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Prompt: Discuss the cultural changes that occurred in the 1920s. (e.g. Harlem Renaissance - writers/ performers/ musicians, jazz, Prohibition- organized.

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Presentation on theme: "Prompt: Discuss the cultural changes that occurred in the 1920s. (e.g. Harlem Renaissance - writers/ performers/ musicians, jazz, Prohibition- organized."— Presentation transcript:

1 Prompt: Discuss the cultural changes that occurred in the 1920s. (e.g. Harlem Renaissance - writers/ performers/ musicians, jazz, Prohibition- organized crime/ Al Capone/ speakeasies/ bootleggers, flappers, sports, cinema, radio, etc.)

2  Between 1922 and 1929, migration to cities accelerated with nearly 2 million people leaving farms each year.  America was once dominated by a small towns and farms bound together by conservative moral values and close social relationships  But as migration to cities increased, small-town attitudes began to lose their hold on the American mindset.

3  January 1920: 18 th Amendment went into effect.  This amendment launched the era known as Prohibition, during which the manufacture, sale, and transportation of alcoholic beverages were legally prohibited  Reformers had long considered liquor a prime cause of corruption.  Support for Prohibition came largely from the rural South and West, the church affiliated Anti-Saloon League, and the Woman’s Christian Temperance Union.

4  At first, saloons closed and arrests for drunkenness declined. However, after World War I many Americans were tired of making sacrifices and wanted to enjoy life.  Drinking was part of the culture of many immigrant groups.  To obtain liquor illegally, drinkers went underground to hidden saloons and nightclubs known as speakeasies- so called because when inside, one spoke quietly, or “easily” to avoid detection.  People also bought liquor from bootleggers, people who carried liquor in the legs of boots and smuggled it in from Canada, Cuba, and the West Indies.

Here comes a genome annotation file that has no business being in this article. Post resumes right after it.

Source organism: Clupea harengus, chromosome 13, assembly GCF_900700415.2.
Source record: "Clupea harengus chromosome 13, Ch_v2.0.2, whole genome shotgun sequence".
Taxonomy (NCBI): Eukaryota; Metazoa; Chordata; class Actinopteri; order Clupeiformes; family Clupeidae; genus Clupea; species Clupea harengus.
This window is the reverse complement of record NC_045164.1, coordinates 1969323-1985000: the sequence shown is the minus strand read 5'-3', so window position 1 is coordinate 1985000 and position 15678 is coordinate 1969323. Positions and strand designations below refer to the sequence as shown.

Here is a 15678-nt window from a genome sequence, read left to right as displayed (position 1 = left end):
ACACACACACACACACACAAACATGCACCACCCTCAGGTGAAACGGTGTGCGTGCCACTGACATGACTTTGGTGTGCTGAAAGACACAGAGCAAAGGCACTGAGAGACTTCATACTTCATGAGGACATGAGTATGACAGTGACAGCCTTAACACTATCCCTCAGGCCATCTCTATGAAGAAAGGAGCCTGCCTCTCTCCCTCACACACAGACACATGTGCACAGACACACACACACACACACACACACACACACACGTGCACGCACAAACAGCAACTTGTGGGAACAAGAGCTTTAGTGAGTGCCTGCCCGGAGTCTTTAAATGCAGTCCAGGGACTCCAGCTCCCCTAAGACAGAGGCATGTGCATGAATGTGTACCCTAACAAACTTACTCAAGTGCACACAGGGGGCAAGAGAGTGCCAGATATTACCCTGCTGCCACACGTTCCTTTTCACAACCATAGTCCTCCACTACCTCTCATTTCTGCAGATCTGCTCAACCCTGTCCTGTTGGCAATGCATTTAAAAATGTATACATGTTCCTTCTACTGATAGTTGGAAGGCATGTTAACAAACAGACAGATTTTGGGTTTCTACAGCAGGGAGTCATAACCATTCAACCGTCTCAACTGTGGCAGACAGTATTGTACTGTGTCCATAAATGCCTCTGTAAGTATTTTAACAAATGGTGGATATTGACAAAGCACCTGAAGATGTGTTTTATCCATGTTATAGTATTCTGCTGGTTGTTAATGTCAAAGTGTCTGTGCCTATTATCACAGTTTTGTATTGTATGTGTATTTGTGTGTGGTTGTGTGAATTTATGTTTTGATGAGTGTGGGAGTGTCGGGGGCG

5  Prohibition encouraged disrespect for the law as well as contributed to organized crime.  Chicago became notorious as the home of Al Capone, a gangster whose bootlegging empire netted over $60 million a year. Capone took control of the Chicago liquor business by using bribes and killing off his competition.  Headlines in the 1920s reported 522 bloody gang killings and made the image of flashy Al Capone a part of the folklore of the period.  Went to jail for tax evasion…uhh

6  A new ideal emerged for some women in the 20s: the flapper, an emancipated young woman who embraced the new fashions and urban attitudes of the day  Women start shedding tradition roles in the home and work  New opportunities emerge

7  The most powerful communications medium to merge in the 20s was the radio  By the end of the decade, the radio networks had created something new in the United States- the shared national experience of hearing the news as it happened  Americans could hear the voice of their President or the World Series live for example.